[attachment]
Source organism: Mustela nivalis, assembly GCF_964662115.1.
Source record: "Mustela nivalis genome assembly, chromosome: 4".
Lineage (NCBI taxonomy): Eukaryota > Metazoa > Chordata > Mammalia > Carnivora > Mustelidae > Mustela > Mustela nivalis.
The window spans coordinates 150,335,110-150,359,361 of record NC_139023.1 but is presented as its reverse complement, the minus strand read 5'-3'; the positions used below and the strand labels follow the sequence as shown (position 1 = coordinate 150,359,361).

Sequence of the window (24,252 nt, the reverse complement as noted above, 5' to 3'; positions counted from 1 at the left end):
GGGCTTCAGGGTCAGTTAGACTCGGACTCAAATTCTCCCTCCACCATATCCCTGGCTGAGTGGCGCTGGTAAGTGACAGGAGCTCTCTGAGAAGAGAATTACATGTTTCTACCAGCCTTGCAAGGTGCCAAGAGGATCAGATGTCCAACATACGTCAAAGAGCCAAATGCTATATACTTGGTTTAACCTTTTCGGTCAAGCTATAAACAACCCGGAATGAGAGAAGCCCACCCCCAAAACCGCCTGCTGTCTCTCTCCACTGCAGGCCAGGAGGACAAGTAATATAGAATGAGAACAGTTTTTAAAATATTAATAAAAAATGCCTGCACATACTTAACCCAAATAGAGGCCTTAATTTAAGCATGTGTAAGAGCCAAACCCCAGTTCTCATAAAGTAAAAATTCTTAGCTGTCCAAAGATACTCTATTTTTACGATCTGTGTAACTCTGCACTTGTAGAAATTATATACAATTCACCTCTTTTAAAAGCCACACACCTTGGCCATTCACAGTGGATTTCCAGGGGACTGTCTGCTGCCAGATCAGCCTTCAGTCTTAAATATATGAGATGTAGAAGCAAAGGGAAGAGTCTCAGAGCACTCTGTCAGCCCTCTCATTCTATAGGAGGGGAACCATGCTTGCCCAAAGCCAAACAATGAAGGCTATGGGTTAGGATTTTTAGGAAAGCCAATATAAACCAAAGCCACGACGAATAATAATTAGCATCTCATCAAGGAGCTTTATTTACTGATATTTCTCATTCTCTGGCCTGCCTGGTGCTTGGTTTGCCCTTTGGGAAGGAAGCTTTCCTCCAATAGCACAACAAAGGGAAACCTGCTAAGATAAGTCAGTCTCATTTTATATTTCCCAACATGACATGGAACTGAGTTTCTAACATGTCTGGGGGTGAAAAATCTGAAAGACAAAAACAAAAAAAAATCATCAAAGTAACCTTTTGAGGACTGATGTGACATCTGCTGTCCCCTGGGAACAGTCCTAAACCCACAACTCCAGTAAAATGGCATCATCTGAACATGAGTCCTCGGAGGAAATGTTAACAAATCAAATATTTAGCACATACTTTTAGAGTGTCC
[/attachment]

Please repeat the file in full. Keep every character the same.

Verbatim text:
Source organism: Mustela nivalis, assembly GCF_964662115.1.
Source record: "Mustela nivalis genome assembly, chromosome: 4".
Lineage (NCBI taxonomy): Eukaryota > Metazoa > Chordata > Mammalia > Carnivora > Mustelidae > Mustela > Mustela nivalis.
The window spans coordinates 150,335,110-150,359,361 of record NC_139023.1 but is presented as its reverse complement, the minus strand read 5'-3'; the positions used below and the strand labels follow the sequence as shown (position 1 = coordinate 150,359,361).

Sequence of the window (24,252 nt, the reverse complement as noted above, 5' to 3'; positions counted from 1 at the left end):
GGGCTTCAGGGTCAGTTAGACTCGGACTCAAATTCTCCCTCCACCATATCCCTGGCTGAGTGGCGCTGGTAAGTGACAGGAGCTCTCTGAGAAGAGAATTACATGTTTCTACCAGCCTTGCAAGGTGCCAAGAGGATCAGATGTCCAACATACGTCAAAGAGCCAAATGCTATATACTTGGTTTAACCTTTTCGGTCAAGCTATAAACAACCCGGAATGAGAGAAGCCCACCCCCAAAACCGCCTGCTGTCTCTCTCCACTGCAGGCCAGGAGGACAAGTAATATAGAATGAGAACAGTTTTTAAAATATTAATAAAAAATGCCTGCACATACTTAACCCAAATAGAGGCCTTAATTTAAGCATGTGTAAGAGCCAAACCCCAGTTCTCATAAAGTAAAAATTCTTAGCTGTCCAAAGATACTCTATTTTTACGATCTGTGTAACTCTGCACTTGTAGAAATTATATACAATTCACCTCTTTTAAAAGCCACACACCTTGGCCATTCACAGTGGATTTCCAGGGGACTGTCTGCTGCCAGATCAGCCTTCAGTCTTAAATATATGAGATGTAGAAGCAAAGGGAAGAGTCTCAGAGCACTCTGTCAGCCCTCTCATTCTATAGGAGGGGAACCATGCTTGCCCAAAGCCAAACAATGAAGGCTATGGGTTAGGATTTTTAGGAAAGCCAATATAAACCAAAGCCACGACGAATAATAATTAGCATCTCATCAAGGAGCTTTATTTACTGATATTTCTCATTCTCTGGCCTGCCTGGTGCTTGGTTTGCCCTTTGGGAAGGAAGCTTTCCTCCAATAGCACAACAAAGGGAAACCTGCTAAGATAAGTCAGTCTCATTTTATATTTCCCAACATGACATGGAACTGAGTTTCTAACATGTCTGGGGGTGAAAAATCTGAAAGACAAAAACAAAAAAAAATCATCAAAGTAACCTTTTGAGGACTGATGTGACATCTGCTGTCCCCTGGGAACAGTCCTAAACCCACAACTCCAGTAAAATGGCATCATCTGAACATGAGTCCTCGGAGGAAATGTTAACAAATCAAATATTTAGCACATACTTTTAGAGTGTCC